Examining Caltech as a site for research on the use and evolution of scientific images over the twentieth and twenty-first centuries, the project asks questions relevant to the themes of Art x Science x L.A: “How did the proliferation of photography change science? When did scientists use photographs, when illustrations, and why? How have the scientific uses of each of these media changed as they have become digital? How have scientists creating images outside the art world learned from and taught those within it? How have they incorporated artistic ideals into their work?”

The structure of “Virtual Witnessing: Seeing Caltech Science” is to have twelve researchers—scholars of art history, visual culture, and the history of science—pursuing their own projects on the history of Caltech’s engagements with the visual, some within science and some beyond. Research will be supported by the historical collections of the Caltech Archives, and by investigation of the image collections held by laboratories and other research groups across campus. Depending on individual contributor’s projects, research will also likely extend to off-campus sites of Caltech science, including the Jet Propulsion Laboratory and Palomar Observatory.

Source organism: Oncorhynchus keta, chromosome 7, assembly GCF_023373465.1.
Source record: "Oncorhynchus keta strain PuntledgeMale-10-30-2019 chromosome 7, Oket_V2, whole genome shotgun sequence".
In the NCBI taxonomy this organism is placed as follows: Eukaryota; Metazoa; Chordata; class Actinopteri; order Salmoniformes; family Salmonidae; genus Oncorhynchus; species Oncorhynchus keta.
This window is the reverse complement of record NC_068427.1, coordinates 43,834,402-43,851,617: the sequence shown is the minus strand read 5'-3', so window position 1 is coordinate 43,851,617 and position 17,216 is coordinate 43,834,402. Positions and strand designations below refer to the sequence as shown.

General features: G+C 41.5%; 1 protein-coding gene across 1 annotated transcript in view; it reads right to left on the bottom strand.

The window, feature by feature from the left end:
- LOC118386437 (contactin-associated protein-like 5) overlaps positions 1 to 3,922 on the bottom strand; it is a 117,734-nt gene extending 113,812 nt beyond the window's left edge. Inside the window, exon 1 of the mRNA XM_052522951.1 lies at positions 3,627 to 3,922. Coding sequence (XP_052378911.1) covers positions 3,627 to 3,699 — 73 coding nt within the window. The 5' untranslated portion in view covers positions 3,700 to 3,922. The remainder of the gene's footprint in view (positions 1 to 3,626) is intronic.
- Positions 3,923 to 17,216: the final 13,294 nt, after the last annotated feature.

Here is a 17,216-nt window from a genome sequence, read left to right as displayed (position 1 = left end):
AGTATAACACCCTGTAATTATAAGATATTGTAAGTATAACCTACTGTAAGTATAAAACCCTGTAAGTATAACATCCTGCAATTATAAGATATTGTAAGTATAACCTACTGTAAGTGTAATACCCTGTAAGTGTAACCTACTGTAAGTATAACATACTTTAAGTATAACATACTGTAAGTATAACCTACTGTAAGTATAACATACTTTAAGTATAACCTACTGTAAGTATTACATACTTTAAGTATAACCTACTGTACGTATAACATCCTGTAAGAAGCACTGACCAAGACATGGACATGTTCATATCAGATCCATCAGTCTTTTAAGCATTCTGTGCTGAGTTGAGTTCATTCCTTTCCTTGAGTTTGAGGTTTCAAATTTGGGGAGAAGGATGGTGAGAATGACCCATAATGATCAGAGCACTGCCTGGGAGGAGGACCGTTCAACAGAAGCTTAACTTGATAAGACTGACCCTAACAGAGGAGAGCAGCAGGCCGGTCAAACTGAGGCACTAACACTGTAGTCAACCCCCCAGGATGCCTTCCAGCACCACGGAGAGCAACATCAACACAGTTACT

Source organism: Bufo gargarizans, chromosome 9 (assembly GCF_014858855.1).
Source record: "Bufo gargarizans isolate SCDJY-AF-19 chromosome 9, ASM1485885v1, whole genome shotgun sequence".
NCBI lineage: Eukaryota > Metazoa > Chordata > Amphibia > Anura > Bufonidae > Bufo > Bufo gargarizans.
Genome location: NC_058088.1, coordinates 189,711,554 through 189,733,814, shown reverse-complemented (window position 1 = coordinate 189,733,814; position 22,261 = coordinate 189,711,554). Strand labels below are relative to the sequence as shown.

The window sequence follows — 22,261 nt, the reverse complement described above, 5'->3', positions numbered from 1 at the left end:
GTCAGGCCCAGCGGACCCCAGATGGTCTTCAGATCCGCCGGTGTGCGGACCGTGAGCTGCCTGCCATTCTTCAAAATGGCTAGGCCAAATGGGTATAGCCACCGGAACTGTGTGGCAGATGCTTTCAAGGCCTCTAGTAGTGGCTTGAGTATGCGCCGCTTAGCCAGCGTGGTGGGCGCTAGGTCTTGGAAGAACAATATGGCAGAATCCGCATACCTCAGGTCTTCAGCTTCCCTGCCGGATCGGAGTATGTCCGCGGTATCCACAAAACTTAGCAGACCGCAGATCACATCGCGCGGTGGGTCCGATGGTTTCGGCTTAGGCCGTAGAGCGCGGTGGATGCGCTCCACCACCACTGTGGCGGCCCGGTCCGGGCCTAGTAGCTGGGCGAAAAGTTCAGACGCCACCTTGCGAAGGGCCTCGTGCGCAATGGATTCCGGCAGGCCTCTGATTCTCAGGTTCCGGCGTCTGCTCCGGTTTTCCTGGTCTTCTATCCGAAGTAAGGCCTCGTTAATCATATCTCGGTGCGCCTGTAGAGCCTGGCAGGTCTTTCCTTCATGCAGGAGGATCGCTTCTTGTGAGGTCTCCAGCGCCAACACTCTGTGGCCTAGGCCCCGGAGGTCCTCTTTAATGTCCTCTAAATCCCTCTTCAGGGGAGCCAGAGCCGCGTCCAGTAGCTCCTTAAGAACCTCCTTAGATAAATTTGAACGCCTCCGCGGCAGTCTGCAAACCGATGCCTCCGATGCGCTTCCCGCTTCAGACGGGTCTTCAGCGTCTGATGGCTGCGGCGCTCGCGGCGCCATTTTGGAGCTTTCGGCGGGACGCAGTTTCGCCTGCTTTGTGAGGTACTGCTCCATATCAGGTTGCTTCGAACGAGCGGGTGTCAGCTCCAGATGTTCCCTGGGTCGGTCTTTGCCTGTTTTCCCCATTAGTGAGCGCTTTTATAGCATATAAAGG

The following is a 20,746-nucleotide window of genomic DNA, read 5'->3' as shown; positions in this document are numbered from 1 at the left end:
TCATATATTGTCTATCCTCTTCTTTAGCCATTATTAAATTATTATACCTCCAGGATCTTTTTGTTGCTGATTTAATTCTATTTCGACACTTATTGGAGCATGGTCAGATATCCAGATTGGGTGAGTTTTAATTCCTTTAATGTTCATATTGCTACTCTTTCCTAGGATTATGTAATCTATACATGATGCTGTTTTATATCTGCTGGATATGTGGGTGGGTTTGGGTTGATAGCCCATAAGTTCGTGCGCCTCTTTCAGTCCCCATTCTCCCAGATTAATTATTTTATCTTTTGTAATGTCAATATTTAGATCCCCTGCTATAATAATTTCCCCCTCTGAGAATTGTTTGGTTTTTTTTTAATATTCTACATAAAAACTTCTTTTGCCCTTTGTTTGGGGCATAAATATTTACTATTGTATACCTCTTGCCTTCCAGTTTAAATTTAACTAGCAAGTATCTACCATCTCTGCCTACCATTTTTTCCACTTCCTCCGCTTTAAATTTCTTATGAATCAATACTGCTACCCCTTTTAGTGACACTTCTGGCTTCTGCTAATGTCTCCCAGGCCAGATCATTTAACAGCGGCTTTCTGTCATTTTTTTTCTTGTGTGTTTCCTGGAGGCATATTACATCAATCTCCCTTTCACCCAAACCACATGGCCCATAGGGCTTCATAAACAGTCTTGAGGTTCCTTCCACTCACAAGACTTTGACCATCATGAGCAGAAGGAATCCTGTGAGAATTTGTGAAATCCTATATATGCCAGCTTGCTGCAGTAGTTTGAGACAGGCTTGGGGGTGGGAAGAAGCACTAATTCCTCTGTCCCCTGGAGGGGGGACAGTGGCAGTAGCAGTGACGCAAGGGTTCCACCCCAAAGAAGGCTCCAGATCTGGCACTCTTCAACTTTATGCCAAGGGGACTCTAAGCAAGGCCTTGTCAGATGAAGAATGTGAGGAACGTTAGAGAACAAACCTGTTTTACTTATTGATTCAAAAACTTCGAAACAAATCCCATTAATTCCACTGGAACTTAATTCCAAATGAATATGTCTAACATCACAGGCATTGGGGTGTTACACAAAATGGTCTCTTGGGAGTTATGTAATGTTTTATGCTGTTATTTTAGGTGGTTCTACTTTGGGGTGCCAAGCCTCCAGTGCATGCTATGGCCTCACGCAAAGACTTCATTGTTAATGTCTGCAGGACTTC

Claudia Bohn-Spector, the curator for “Virtual Witnessing,” notes that “images are often considered a by-product of science when they are really constituting science.” She hopes the project will illuminate how these visual objects originate in and move beyond Southern California—not just the images themselves, but also “unique ways of collaborating with other makers in the cultural field.”  Her work will draw from these contributions to produce a synthetic exhibition on Caltech’s visual culture.